MicroRNA-126 Inhibit Viability of Colorectal Cancer Cell by Repressing mTOR Induced Apoptosis and Autophagy
Received 12 November 2019
Accepted for publication 19 January 2020
Published 24 March 2020 Volume 2020:13 Pages 2459—2468
Checked for plagiarism Yes
Review by Single-blind
Peer reviewer comments 2
Editor who approved publication: Dr Sanjeev Srivastava
Li Wei,1,* Zhanhong Chen,1,* Na Cheng,2,* Xing Li,1 Jie Chen,1 Donghao Wu,1 Min Dong,1 Xiangyuan Wu1
1Medical Oncology, The Third Affiliated Hospital of Sun Yat-sen University, Guangzhou, Guangdong 510630, People’s Republic of China; 2Pathology, The Third Affiliated Hospital of Sun Yat-sen University, Guangzhou, Guangdong 510630, People’s Republic of China
*These authors contributed equally to this work
Correspondence: Xiangyuan Wu; Min Dong
Medical Oncology, The Third Affiliated Hospital of Sun Yat-sen University, No. 600, Tianhe Road, Guangzhou 510630, Guangdong, People’s Republic of China
Email firstname.lastname@example.org; email@example.com
Objective: Colorectal cancer (CRC) is a fatal disease, and tumor development is a complex cellular event involving a multistep cascade process involving proliferation, invasion, and migration. In recent years, it has been shown that microRNA-126 (miR-126) plays a key role in the tumorigenesis of CRC, but further studies are required to investigate the regulatory mechanisms through which this miRNA affects cell viability, autophagy, and apoptosis in CRC. We aimed to study the effect of miR-126 in gene regulation in CRC HCT116 cells.
Methods: CRC biopsy samples and normal colorectal tissue samples were used for miRNA profiling. Real-time quantitative PCR and WB were utilized to detect RNA and protein levels. MTT and colony formation assays were performed to examine cell viability. Furthermore, an immunofluorescence assay and Annexin V/PI flow cytometry were performed to detect autophagy and apoptosis, respectively.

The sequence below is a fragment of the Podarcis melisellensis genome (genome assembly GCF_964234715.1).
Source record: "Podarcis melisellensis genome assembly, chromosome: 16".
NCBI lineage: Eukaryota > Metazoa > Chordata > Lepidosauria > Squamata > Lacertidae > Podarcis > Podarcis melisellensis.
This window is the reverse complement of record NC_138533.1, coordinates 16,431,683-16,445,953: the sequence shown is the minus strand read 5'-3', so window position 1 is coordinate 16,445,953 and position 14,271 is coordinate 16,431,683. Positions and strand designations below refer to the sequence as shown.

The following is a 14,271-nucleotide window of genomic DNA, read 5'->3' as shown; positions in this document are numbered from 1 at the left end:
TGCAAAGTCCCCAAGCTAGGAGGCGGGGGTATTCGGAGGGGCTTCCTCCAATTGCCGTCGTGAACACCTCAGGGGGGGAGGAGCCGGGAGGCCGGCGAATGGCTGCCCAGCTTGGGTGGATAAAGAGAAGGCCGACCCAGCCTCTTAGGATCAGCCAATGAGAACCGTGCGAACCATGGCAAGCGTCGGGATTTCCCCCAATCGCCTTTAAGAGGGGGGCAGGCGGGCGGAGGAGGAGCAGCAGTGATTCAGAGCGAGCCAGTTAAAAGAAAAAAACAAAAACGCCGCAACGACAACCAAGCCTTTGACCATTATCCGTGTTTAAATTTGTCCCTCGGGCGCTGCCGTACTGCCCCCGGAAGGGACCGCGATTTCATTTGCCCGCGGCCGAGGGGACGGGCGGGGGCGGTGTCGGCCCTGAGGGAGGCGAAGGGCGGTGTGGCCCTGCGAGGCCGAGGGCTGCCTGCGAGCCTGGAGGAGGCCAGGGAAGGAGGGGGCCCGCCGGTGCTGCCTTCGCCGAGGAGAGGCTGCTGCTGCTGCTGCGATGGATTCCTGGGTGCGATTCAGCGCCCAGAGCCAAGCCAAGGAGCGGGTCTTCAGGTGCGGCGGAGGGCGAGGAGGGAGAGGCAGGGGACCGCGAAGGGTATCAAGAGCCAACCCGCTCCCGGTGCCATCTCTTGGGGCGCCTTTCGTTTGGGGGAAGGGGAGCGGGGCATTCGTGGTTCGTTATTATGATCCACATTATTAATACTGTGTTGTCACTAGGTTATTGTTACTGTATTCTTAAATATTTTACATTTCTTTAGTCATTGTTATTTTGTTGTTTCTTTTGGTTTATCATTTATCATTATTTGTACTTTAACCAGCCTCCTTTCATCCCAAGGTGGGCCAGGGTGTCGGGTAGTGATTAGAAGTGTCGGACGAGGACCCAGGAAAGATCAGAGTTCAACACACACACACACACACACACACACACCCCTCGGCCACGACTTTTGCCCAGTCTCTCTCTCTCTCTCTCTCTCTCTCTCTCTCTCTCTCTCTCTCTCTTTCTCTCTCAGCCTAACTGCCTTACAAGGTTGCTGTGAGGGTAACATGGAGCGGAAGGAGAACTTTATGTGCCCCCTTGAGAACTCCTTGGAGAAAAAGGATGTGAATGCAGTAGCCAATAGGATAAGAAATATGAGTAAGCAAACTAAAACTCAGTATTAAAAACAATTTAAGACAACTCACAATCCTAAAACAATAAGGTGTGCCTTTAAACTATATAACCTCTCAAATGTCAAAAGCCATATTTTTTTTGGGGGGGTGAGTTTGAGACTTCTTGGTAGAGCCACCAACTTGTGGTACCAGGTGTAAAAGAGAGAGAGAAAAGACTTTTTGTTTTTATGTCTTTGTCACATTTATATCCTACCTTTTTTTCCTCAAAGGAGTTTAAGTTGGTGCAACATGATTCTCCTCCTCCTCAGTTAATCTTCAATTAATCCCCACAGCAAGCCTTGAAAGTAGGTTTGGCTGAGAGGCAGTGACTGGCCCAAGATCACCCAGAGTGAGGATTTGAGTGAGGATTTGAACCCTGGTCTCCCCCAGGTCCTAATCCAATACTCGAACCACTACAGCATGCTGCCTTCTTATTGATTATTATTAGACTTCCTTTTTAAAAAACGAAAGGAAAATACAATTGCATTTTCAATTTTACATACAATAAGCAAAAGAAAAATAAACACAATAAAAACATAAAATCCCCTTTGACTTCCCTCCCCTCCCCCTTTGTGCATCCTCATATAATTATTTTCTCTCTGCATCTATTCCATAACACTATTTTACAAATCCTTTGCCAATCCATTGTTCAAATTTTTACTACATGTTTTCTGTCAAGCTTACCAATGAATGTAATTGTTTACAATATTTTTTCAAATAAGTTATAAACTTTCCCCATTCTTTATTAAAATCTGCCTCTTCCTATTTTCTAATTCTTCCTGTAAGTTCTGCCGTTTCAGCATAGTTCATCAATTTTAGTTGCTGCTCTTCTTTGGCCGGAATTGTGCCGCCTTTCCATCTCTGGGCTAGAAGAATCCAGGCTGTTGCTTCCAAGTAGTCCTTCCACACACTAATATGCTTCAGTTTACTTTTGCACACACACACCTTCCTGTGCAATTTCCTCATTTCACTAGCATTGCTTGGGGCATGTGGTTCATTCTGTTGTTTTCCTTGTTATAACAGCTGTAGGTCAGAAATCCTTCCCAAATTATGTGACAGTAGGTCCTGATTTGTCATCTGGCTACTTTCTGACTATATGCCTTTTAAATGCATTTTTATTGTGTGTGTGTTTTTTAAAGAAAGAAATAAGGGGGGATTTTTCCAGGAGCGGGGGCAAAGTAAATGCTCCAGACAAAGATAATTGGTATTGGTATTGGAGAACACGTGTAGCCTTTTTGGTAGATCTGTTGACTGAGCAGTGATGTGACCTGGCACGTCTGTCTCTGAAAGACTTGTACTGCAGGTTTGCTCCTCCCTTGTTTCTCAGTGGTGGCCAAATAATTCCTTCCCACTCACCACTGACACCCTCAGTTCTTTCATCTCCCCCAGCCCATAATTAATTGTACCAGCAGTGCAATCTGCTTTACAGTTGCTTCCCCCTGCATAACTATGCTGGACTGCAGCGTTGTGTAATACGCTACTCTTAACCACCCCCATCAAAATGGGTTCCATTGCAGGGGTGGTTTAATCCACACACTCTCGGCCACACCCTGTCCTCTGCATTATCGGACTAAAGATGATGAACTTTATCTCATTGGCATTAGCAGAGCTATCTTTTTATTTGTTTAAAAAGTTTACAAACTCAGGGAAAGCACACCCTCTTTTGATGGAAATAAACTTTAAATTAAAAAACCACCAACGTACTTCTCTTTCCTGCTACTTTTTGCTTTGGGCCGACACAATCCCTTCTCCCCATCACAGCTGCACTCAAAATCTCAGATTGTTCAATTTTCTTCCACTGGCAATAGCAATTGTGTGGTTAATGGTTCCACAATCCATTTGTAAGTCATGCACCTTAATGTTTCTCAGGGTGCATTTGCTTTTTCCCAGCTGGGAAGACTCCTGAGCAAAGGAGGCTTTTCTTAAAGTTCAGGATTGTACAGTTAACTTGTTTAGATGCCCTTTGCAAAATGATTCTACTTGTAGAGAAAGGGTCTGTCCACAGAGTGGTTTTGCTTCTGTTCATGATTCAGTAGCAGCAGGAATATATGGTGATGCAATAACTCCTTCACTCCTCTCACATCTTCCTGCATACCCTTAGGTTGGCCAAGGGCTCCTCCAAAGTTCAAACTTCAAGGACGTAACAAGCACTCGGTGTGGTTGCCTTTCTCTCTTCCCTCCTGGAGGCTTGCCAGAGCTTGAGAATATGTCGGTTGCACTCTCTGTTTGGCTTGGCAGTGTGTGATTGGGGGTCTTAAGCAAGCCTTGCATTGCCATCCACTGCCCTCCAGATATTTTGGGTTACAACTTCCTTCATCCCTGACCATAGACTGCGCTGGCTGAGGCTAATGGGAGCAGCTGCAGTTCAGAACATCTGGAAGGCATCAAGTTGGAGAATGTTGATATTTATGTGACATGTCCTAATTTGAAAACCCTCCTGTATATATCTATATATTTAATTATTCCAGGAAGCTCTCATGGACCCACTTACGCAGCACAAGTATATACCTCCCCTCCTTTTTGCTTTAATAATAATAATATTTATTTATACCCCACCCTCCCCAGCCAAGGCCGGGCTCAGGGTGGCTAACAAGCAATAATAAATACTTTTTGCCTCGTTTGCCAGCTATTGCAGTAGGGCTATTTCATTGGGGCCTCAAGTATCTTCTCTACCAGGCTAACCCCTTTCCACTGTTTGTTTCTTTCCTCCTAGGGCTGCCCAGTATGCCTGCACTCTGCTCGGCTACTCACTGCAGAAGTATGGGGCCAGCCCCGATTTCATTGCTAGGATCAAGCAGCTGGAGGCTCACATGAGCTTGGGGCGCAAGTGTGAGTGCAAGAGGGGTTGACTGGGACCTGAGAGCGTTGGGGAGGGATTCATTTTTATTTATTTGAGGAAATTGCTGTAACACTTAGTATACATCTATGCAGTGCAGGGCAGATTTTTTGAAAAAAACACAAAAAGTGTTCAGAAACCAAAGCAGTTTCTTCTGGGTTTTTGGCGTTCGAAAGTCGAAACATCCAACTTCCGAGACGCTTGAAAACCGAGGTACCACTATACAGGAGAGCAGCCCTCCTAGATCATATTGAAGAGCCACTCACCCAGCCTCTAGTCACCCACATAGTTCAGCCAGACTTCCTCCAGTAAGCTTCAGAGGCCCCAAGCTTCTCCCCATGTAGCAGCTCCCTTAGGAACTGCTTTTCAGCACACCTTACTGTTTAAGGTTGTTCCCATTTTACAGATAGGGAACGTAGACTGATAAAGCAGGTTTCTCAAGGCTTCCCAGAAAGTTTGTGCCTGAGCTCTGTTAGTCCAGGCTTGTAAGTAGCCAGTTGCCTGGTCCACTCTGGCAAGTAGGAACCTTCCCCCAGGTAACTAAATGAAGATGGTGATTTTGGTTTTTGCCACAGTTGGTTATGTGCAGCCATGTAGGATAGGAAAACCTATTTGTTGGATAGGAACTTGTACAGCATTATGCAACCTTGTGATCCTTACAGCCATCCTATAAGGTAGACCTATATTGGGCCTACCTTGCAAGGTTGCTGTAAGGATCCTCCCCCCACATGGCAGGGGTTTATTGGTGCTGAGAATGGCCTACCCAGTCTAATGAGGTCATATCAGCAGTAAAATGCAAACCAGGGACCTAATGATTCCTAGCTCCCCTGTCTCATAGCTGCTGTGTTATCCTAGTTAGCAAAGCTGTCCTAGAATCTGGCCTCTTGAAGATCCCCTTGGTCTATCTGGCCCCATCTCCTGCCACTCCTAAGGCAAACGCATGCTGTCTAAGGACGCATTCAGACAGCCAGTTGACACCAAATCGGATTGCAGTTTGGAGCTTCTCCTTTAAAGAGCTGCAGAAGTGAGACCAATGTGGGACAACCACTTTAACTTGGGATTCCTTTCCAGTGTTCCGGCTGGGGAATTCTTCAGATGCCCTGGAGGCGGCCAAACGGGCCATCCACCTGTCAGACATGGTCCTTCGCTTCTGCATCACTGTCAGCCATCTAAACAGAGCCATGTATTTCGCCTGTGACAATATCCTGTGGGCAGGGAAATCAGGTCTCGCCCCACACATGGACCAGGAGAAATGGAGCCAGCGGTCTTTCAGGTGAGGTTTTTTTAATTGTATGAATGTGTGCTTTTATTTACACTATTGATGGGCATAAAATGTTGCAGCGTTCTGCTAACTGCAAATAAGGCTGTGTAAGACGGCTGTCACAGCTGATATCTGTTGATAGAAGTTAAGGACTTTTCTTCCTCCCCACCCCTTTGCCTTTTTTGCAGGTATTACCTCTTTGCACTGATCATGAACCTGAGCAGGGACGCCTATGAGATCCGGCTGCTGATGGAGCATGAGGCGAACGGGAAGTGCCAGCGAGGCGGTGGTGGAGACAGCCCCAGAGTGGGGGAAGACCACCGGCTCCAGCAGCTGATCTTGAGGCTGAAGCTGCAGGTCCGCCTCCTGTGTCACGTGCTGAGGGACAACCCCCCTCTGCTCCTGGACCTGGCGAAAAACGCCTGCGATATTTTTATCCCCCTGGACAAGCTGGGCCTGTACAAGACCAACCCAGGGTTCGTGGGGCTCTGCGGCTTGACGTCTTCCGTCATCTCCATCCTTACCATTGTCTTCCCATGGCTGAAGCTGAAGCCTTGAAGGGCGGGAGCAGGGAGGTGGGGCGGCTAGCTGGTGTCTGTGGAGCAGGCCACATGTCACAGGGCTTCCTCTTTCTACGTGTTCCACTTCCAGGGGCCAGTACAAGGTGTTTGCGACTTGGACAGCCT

Results: The expression of miR-126 was downregulated in CRC biopsies and cell lines compared with that in normal cells and tissues. The upregulation of miR-126 resulted in impaired viability and growth of CRC cells. Furthermore, with the overexpression of miR-126, cell autophagy was increased, as evidenced by LC3-I/II transformation and p62 degradation. Meanwhile, apoptosis induction was also observed because of the increased miR-126 levels. The autophagy inhibitor Bafilomycin A1 (BafA1) repressed both autophagy and apoptosis, indicating that miR-126 induced autophagy was responsible for the induction of apoptosis. A dual-luciferase reporter assay (DLRA) and bioinformatics prediction revealed that miR-126 silenced the mTOR gene by targeting the 3′-UTR. mTOR mRNA levels in CRC biopsy tissues and cell lines were upregulated to a greater extent than that in normal cells and tissues. Furthermore, HCT116 cells transfected with an miR-126 mimic showed a decreased expression of mTOR. In addition, the overexpression of mTOR counteracted miR-126 on autophagy and apoptosis.
Conclusion: Our study demonstrated that miR-126-induced can regulate the activity of CRC cells via autophagy and apoptosis and suggested a new mechanism of miR-126–mTOR interaction in CRC pathogenesis.
Keywords: CRC, miR-126, mTOR, apoptosis, autophagy
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